There is currently no rent freeze or moratorium on rent in California. So if you can’t pay, some action is likely required on your part.
Partial payment of rent does not prevent you from being evicted unless you get a written agreement from your landlord or property manager.
State and local eviction moratoriums do not prevent rent from being due. You still owe the entire month’s rent.
Will I get evicted?
In the city of Los Angeles, renters who cannot pay their rent because of economic hardship or because their health has been affected by the coronavirus are not allowed to be evicted. If a family has needed to move in due to the virus and therefore, this increases the number of people living under a roof permitted under their lease – they are protected.
Furthermore, Los Angeles renters have up to a year after the city’s emergency order expires to pay back rent. Also, all late fees for nonpayment will be waived.
What happens if my landlord tries to evict me anyway?
As a Los Angeles renter, you will need to contact the city’s housing agency for help with the matter. Many government programs are providing some protections for tenants against getting evicted right now, but in the end – back rent must be paid in full after the expiration of the emergency order. You must be able to prove you are enduring hardship due to the coronavirus outbreak.
If you can’t pay rent due to coronavirus-related circumstances, here’s what you should do:
- Put your case in writing: Declare, in writing, the reason you cannot pay your rent. The advocacy group Tenants Together created this sample letter you can use.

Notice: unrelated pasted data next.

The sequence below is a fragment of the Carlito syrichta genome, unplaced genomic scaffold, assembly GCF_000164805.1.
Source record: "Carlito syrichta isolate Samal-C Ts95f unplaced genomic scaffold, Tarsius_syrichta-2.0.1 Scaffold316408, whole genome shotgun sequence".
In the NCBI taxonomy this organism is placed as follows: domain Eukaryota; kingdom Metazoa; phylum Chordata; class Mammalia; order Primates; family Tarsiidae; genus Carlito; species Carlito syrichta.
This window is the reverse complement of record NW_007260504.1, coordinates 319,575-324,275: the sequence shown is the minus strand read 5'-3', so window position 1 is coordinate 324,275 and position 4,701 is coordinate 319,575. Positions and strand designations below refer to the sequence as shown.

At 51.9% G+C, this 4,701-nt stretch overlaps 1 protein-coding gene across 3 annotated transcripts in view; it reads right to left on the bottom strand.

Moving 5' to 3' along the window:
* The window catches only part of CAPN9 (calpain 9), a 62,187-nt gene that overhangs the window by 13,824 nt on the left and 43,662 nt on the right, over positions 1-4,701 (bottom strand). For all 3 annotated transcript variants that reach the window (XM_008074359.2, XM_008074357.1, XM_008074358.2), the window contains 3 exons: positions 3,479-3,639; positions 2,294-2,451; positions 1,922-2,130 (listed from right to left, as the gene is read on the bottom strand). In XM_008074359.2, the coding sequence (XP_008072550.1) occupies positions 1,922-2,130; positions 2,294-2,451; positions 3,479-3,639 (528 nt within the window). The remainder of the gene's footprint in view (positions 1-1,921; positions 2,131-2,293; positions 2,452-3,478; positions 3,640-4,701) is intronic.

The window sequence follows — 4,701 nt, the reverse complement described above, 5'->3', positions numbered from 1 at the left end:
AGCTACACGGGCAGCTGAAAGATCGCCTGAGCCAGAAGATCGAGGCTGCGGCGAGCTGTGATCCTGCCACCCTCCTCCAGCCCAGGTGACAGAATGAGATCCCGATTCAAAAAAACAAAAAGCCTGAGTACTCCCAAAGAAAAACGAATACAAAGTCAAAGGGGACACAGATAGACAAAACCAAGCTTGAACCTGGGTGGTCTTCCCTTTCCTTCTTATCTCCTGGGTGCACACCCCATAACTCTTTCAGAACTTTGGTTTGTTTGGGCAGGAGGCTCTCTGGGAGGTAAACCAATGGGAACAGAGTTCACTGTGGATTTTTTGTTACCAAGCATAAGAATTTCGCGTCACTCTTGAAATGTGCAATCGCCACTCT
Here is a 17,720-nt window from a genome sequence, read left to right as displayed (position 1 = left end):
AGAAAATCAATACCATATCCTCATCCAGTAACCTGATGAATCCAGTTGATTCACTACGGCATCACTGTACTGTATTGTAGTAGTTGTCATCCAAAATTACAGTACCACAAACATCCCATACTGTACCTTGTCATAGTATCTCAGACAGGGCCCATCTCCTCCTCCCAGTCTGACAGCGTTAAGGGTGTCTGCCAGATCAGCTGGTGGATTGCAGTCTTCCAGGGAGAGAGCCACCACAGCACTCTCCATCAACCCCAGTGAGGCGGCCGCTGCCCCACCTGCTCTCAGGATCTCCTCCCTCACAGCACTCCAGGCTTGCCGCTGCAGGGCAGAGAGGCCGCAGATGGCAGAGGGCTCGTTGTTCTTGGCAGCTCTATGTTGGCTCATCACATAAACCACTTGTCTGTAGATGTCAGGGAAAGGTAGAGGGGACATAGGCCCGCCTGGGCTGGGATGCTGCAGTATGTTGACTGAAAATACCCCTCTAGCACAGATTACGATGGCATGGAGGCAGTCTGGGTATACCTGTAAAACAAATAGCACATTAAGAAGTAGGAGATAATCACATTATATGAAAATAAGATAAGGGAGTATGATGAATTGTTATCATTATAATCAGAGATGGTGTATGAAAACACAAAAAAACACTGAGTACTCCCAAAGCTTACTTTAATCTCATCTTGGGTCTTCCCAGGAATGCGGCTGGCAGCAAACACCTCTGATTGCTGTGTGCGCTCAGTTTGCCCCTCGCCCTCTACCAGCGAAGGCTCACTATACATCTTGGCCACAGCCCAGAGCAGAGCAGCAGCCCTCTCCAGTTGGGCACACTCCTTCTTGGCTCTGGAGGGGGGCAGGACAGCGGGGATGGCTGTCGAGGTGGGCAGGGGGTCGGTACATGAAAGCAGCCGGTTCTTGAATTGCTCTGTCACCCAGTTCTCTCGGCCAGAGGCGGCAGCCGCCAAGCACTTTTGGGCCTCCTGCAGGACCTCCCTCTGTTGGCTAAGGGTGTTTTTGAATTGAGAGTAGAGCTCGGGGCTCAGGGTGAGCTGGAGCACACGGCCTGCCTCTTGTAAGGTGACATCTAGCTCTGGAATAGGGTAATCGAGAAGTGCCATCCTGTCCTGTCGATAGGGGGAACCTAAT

- Provide specific documentation: Include documents that show your income has been impacted by the pandemic and resulting shelter-in-place orders. That could be a letter or text from your employer detailing a reduction in work hours, pay stubs showing a decrease in wages or some documentation demonstrating a loss of available work opportunity — like decreases in Lyft rides or Postmates deliveries.
- Submit documents to your landlord or property manager: Ideally, you’d do this before rent is due. So make sure you get it in as soon as possible and no more than seven days after it’s due.
- Keep a copy of all documentation for your records:If your landlord decides to pursue the eviction, or take you to small claims court, you’ll need these documents. Store them somewhere safe!
- Reach out to a lawyer or advocate: To get ahead of any potential court proceeding, reach out to an attorney or legal aid office ahead of time.
In the Valley, your local Legal Aid clinic is
Address: 13327 Van Nuys Blvd, Pacoima, CA 91331 Phone: (800) 433-6251
How do local and statewide eviction moratoriums work?
The statewide eviction moratorium that Gov. Gavin Newsom announced last week does not prevent new evictions from being filed. Rather, it extends the amount of time a tenant has to respond to an eviction notice — from five days to 60 days — and only under certain conditions.
To qualify for that extension, you must provide documentation that proves you were unable to pay rent because of a coronavirus-related reason.
- If you’re sick with a suspected or confirmed case of COVID-19
- If you’re caring for someone who’s sick, or is suspected to have COVID-19.
- If you have lost wages or had to miss work due to the statewide shelter-in-place order.
- If you have had to miss work to care for a child who is no longer in school or daycare.
The moratorium does not impact evictions resulting from owner move-ins, which are still upheld under the Ellis Act, or any breach of lease not related to rent payments.
Read more here ♥♥♥☻ https://abc7.com/first-of-the-month-los-angeles-angelenos-coronavirus/6068449/ and here ☺☻♥♦♣♠• https://www.kqed.org/news/11809833/stressed-about-paying-your-april-rent-check-here-first